“I got the usual looks from people fresh out of bars or parties, either because of the stench of a hard night’s work on my clothes or because I was muttering to myself while feverishly flipping flashcards.”
—Mark Isai Garcia
“No more broken plates, you understand?”
I could make little sense of the broken English that spat from his mouth but his scrunched-up face spoke a universal language. It was a Friday night in Little Tokyo, and while families were eating five-star meals in the front dining room, a 14-year-old boy was in the back washing their dishes.
Wash the plates by hand, dump them into the sanitizer, place the plates into the machine, dry the plates off, return the plates to their designated spot and repeat — hopefully without damaging any. On this night though, a porcelain plate slipped through my soapy fingers and shattered onto the floor in five pieces. My face flushed even as I tried to keep my composure, but inside I was screaming, “Why me!?” as if my scream would make the plate whole again.
The shattered plate was only one of the many worries fighting relentlessly inside my head for attention — there was the Advanced Placement United States history midterm, a low grade in calculus, the eviction notice, a little brother getting into trouble and a dozen other smaller but pressing concerns.
For me, there was no calling in sick to clear my head, getting some much needed rest or carving out study time before an upcoming exam. I had to contribute to the necessities. I shut up, got back to work and pushed with all the energy I had left. I knew all too well the symptoms of bottling up my emotions — the bitter taste of salt in each drop of sweat, losing myself in the background music and the muscle aches were nothing new to me.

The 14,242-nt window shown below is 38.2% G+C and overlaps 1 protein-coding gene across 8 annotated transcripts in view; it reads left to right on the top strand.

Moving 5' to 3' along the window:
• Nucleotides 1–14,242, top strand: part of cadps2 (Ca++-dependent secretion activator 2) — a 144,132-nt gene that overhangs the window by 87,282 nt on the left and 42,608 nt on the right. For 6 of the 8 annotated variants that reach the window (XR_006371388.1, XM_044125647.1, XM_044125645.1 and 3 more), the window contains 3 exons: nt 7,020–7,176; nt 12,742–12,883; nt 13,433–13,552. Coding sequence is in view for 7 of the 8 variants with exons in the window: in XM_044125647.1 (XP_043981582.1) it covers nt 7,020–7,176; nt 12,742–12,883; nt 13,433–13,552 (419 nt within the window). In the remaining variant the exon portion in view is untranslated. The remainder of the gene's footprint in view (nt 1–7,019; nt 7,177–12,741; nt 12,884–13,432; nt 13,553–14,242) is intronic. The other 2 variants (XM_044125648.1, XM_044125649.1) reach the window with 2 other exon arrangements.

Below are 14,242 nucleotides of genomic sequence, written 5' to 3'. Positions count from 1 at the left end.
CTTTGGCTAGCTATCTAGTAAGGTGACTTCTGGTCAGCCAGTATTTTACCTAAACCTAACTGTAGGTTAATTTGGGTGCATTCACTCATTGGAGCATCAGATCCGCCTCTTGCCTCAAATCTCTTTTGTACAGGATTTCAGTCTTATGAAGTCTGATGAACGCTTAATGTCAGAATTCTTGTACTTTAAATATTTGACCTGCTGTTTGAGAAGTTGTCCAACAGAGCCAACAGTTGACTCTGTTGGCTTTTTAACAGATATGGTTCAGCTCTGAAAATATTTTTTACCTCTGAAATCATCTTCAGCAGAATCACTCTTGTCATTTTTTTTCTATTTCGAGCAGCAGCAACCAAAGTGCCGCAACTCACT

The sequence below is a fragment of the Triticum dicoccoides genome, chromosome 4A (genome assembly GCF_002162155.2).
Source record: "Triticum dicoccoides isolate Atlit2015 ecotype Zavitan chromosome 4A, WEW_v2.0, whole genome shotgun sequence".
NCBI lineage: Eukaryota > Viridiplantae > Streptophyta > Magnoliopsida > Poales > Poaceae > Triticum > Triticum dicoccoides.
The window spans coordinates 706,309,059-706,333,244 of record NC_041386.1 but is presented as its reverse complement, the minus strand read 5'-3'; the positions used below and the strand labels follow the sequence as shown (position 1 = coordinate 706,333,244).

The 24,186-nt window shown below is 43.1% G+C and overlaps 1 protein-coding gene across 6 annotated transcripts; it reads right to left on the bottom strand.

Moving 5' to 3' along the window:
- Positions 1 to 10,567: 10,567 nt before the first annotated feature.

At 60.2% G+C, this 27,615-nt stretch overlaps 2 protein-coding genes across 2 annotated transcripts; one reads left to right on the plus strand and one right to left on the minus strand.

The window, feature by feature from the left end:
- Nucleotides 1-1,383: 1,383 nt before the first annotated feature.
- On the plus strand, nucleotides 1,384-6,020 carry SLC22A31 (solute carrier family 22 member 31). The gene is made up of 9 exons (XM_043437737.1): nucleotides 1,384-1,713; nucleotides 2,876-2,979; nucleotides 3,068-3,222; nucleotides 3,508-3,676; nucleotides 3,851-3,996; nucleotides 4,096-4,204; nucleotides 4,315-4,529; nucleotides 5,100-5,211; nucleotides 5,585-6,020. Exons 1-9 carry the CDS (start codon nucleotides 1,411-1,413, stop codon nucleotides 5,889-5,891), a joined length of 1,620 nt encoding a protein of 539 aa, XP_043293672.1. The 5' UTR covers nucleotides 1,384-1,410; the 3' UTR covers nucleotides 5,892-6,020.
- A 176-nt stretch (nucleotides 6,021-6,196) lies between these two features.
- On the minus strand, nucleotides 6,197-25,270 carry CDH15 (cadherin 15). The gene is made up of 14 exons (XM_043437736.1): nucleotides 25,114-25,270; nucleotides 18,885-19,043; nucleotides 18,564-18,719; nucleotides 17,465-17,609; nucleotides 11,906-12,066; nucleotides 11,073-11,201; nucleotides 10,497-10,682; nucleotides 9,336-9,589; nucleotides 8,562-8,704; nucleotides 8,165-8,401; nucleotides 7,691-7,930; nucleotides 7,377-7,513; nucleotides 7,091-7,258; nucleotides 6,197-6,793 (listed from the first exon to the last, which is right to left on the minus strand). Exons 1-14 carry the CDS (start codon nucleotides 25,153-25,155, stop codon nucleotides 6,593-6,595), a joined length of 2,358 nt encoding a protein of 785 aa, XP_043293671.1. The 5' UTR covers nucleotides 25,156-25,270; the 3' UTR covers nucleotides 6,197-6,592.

It was 12 a.m. when my shift finally ended. I boarded the bus home and took out my notes to study. I got the usual looks from people fresh out of bars or parties, either because of the stench of a hard night’s work on my clothes or because I was muttering to myself while feverishly flipping flashcards on a bus in the middle of the night.
Their stares didn’t bother me at all. I was used to those too, and they were nothing more than another set of speed bumps in the way of achieving my goals. I was tired of seeing childhood friends flashing gang signs, relatives glued to the beer bottle or my dad coming home late at night with burn scars from work.
Something had to change and I knew it fell to me to initiate that change.
Fortunately, I also knew I had dedication, desire and grit in my blood. My grandfather was part of the first wave of Mexican immigrants that settled in Los Angeles. He returned home to a small village in rural Oaxaca, with his savings and tales of the land of opportunity.
Both of my parents left Oaxaca in their early teenage years and began working long hours in Los Angeles, as a cook and a maid. The work ethic was passed down generations; from the cornfields in Oaxaca, to the restaurants in Los Angeles, to the classroom, which helped me thrive both in school and work.
On this particular night, as I walked through the front door at home, I saw an uplifting surprise: My mother had fallen asleep waiting up for me despite her own long day. I tucked the cash tips I made that night into her purse and turned off the TV.
I peered into our bedroom where my brothers and cousins were lost in their blissful dreams. Watching my siblings snore and breathe slowly sparked a yawn that cued the rest of my body’s delayed exhaustion.
However, it would be a while before I could join them in sleep. I had an essay due early the next morning, and Ms. DePaolo doesn’t accept late work.